Take the 2-minute tour ×
Server Fault is a question and answer site for system and network administrators. It's 100% free, no registration required.

I have a web server with realIP 192.168.1.1. Perhaps i'll give it IP aliases 10.1.1.1 and 20.1.1.1.

I have 3 IP subnets in 1 physical network, 10.1.1.0/24, 20.1.1.0/24 and 192.168.1.0/24.

Now what I want to to is I want the users from accross the 3 subnets to be able to access my web server 192.168.1.1 by typing 'OurWebsite' to their browser, instead of an IP address.

Is this possible?

All users don't and cannot be configured to belong to a single domain. I'm just deploying this webserver to the existing infrastructure in a non-invasive way.

share|improve this question
    
Exactly what Ignacio said, you do not need to do any 'aliasing'. You just need to configure your routers and switches to connect the networks together such that you can access 192.168.1.1 from any of the subnets. –  sybreon Nov 9 '10 at 5:49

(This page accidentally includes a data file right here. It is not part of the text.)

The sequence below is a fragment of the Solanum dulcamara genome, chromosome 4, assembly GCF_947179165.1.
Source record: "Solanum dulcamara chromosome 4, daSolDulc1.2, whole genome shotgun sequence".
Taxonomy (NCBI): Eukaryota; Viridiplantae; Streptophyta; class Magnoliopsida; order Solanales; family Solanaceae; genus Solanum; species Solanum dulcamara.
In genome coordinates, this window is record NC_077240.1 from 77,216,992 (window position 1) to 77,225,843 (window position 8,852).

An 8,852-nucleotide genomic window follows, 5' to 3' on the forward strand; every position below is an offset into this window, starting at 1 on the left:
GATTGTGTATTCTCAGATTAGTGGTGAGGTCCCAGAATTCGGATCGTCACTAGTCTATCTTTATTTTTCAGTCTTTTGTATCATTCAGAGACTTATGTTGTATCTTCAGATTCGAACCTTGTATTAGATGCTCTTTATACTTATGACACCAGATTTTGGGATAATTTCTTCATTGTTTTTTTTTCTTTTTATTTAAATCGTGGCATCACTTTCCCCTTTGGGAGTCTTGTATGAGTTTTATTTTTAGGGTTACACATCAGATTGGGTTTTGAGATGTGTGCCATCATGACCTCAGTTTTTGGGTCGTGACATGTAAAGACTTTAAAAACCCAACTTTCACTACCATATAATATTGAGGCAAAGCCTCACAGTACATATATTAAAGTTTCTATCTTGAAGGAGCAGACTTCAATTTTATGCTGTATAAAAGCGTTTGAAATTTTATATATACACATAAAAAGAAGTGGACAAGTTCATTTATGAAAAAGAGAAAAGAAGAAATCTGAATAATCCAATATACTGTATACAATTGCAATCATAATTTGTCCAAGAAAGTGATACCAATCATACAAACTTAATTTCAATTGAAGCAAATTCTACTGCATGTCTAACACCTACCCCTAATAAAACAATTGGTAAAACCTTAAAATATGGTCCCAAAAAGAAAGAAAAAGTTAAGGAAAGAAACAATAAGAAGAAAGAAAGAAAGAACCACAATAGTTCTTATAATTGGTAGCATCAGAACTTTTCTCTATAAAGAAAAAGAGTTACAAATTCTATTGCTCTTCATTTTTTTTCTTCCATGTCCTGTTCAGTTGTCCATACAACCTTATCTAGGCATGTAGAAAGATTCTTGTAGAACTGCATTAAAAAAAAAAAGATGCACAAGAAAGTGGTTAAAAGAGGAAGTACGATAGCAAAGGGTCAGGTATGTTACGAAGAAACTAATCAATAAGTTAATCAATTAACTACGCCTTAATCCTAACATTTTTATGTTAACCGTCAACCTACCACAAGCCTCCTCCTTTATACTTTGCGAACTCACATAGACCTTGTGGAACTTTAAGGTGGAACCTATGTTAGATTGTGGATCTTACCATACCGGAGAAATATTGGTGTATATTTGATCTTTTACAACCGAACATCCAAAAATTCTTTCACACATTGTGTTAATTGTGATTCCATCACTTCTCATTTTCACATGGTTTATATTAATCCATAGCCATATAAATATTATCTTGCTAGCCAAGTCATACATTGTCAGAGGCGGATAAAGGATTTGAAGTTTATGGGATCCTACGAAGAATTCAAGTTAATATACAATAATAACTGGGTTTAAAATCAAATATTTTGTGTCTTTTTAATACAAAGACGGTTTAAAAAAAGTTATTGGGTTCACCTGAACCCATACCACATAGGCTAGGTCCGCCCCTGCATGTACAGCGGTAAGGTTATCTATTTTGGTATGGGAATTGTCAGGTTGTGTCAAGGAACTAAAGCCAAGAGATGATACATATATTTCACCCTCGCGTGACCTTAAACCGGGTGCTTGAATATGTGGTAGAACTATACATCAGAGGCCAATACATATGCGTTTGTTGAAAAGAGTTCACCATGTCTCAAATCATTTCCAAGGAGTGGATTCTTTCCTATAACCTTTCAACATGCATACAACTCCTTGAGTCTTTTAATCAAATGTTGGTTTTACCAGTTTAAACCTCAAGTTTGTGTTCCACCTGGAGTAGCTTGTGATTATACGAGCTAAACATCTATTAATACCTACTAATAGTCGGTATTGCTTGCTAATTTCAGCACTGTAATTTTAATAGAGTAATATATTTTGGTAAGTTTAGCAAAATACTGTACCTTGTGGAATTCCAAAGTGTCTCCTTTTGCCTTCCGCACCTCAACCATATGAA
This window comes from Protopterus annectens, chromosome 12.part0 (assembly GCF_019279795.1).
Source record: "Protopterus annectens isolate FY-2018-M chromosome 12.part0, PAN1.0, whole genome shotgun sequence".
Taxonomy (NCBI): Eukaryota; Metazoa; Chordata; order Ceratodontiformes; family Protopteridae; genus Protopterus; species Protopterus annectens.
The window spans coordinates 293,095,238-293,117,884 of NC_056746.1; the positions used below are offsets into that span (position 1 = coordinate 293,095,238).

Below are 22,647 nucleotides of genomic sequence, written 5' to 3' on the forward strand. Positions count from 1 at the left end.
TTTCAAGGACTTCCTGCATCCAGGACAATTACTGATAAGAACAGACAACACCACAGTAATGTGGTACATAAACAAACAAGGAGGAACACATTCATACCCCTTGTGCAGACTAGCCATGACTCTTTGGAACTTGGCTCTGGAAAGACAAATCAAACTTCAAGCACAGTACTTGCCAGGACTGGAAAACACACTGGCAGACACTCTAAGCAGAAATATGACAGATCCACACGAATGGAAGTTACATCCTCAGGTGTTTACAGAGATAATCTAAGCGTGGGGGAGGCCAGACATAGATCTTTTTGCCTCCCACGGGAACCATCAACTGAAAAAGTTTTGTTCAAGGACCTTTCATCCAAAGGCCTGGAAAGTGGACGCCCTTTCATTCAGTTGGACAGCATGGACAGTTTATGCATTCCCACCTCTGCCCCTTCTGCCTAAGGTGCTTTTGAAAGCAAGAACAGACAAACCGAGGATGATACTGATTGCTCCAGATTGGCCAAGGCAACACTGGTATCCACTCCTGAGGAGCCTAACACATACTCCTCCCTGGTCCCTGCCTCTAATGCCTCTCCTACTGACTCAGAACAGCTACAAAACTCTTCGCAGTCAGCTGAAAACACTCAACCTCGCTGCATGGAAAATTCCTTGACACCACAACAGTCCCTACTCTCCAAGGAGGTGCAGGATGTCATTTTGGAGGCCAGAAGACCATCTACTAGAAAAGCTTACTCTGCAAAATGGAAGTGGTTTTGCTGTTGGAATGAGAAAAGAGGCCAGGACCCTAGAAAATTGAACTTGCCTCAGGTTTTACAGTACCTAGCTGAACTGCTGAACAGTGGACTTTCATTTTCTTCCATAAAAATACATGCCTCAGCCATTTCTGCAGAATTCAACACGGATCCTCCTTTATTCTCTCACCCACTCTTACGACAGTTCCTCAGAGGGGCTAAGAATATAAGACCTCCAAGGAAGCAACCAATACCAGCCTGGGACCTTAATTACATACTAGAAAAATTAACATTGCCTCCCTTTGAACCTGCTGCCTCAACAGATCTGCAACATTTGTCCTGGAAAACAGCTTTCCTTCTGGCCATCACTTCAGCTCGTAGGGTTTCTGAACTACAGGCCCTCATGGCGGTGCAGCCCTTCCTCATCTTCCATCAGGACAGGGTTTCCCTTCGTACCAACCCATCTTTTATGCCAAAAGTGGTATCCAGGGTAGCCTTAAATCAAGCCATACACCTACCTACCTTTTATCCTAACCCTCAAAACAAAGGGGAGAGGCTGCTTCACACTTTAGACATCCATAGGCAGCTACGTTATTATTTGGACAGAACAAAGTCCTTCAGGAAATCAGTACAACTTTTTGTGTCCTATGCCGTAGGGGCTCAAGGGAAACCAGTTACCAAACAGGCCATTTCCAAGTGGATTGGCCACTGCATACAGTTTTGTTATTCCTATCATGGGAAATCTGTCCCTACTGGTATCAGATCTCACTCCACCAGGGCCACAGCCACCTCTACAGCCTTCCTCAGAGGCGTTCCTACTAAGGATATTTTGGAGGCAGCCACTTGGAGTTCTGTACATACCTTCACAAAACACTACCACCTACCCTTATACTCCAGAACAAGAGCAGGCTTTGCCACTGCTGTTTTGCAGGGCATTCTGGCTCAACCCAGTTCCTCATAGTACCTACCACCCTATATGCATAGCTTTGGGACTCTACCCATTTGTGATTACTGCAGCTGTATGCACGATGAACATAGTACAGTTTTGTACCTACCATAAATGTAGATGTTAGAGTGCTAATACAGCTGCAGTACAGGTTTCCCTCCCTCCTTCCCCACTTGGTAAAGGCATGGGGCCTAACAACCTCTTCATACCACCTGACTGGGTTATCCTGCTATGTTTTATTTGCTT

1 Answer 1

Sure, just give it a single address. As long as the default gateways can find the machine, that's what counts.

share|improve this answer
    
Thank you for the response, I was hoping for that. Do I need to deploy some DNS server somewhere in the network, so the users can just type in "OurServer" in their browsers instead of "192.168.1.1?"; –  user59623 Nov 9 '10 at 5:59
    
If there isn't already one somewhere, yes, with query forwarding. You can get away with dnsmasq if your networks aren't terribly large (<100 clients each), otherwise you'll need BIND. –  Ignacio Vazquez-Abrams Nov 9 '10 at 6:03
    
Ok. The clients on subnet 192.168.1.0/24 are using DHCP. Perhaps I should just tell the DHCP to give a DNS address (right now it's blank). IP's from the other subnet are manually set on the client pc's. So I guess we'll have to put DNS addresses one by one... –  user59623 Nov 9 '10 at 6:24

Your Answer

 
discard

By posting your answer, you agree to the privacy policy and terms of service.